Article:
I would like to know why some things are ridiculously expensive in Colombia. Examples:
1.) The infamous feta cheese. $15 for something the size of my fist.
2.) Contact liquid. $8 for a 75ml bottle.
4.) Zara clothing. Great sales in Europe. A tank top for $40 in Unicentro. Clothes in general are really expensive. Whatever it costs in the U.S., double it. So I will be buying lots of clothes when I go back home.
5.) Cars. The government taxes each car about $2,500. So I guess I know the “why” there.
6.) Anything remotely “fancy.” Brie, salami, nice breads, olives, et cetera.
Yet I can get a manicure for $3, a decent meal for $2.50 and an apartment for $300. Strange…
In other news, I was under the impression that the guy I’m dating was very tall. Well, I looked at his cedula — by the way, good news, he told me the truth about his age (28) — as I’ve mentioned, in my experience, I’ve found Colombian guys tend to enjoy lying about their age, marital status and offspring. But anyway, he’s only 5’8. I guess when you’re 5’1 everyone looks tall.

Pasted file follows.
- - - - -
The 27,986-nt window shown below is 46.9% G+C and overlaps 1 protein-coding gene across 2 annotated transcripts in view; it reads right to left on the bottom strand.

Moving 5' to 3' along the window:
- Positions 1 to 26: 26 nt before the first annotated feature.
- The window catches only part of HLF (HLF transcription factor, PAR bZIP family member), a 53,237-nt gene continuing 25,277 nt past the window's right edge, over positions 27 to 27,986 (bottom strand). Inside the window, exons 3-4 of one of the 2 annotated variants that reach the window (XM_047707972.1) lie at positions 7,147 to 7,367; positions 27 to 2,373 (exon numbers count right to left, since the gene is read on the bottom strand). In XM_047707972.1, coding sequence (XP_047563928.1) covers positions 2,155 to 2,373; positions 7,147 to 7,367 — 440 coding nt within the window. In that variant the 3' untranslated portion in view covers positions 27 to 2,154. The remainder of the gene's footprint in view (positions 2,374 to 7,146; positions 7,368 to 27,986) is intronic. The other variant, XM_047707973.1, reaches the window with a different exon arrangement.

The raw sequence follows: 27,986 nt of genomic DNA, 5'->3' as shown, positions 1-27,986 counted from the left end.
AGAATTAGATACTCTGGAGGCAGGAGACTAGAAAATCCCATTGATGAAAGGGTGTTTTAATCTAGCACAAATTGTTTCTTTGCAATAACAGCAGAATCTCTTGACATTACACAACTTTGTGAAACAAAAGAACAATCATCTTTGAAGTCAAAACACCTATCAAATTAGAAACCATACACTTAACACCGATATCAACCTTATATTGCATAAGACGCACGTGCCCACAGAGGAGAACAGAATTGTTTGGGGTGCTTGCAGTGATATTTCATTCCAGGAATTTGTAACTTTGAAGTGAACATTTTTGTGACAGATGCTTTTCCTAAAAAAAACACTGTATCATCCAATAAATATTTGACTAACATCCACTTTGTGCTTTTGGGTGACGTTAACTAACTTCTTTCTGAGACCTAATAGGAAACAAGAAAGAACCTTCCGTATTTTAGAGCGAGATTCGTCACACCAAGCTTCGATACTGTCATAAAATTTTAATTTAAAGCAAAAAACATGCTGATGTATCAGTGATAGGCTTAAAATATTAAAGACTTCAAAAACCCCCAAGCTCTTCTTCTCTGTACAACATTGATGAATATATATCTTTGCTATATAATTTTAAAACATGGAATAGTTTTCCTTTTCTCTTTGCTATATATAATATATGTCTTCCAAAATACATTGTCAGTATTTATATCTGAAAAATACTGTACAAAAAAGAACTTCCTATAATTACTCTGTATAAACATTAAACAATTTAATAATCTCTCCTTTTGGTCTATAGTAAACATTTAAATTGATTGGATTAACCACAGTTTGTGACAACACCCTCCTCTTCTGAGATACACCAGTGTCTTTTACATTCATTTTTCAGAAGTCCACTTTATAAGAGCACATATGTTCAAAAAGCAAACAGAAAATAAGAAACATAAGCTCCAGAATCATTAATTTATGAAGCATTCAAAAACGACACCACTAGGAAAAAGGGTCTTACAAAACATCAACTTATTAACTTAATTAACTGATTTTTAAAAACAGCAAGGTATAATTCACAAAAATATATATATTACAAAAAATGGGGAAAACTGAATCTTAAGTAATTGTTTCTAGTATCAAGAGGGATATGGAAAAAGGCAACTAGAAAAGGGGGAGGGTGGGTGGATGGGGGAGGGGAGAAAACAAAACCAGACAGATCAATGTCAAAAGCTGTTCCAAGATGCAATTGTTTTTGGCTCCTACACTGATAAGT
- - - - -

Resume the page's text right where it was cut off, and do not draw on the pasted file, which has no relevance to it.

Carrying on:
Even though my parents are Colombian, you do notice cultural differences. Some examples:
-He thinks it’s strange that I’m not jealous. He told me other girls he’s dated had serious jealousy issues. I told him that if he’d rather be with someone else, to go ahead, but I’m not going to chase him down with phone calls. I have too much pride. And why would I want to spend my day wondering where he is/what he’s doing/who he’s with? That sounds very stressful.
-Being treated (almost) overly nicely. A lot of chivalry. Opening of doors, paying for everything (not complaining about this one) calling to make sure I get places OK and more. It’s almost like being treated like a spoiled little girl. As I like attention and being spoiled, I’m OK with all of this.
-Economic ups and downs. He had a bad month at work, so he told me his invitations for the next couple weeks would probably only consist of buying me ice cream at the park. “Now you know what a Colombian relationship is like,” he said to me, “there are good days and bad days.” That made me laugh.
-Corniness. I can’t handle it in English, but somehow, it’s not so bad in Spanish. Maybe Spanish lends itself better to corniness and dramatics. It is a Romance language, after all…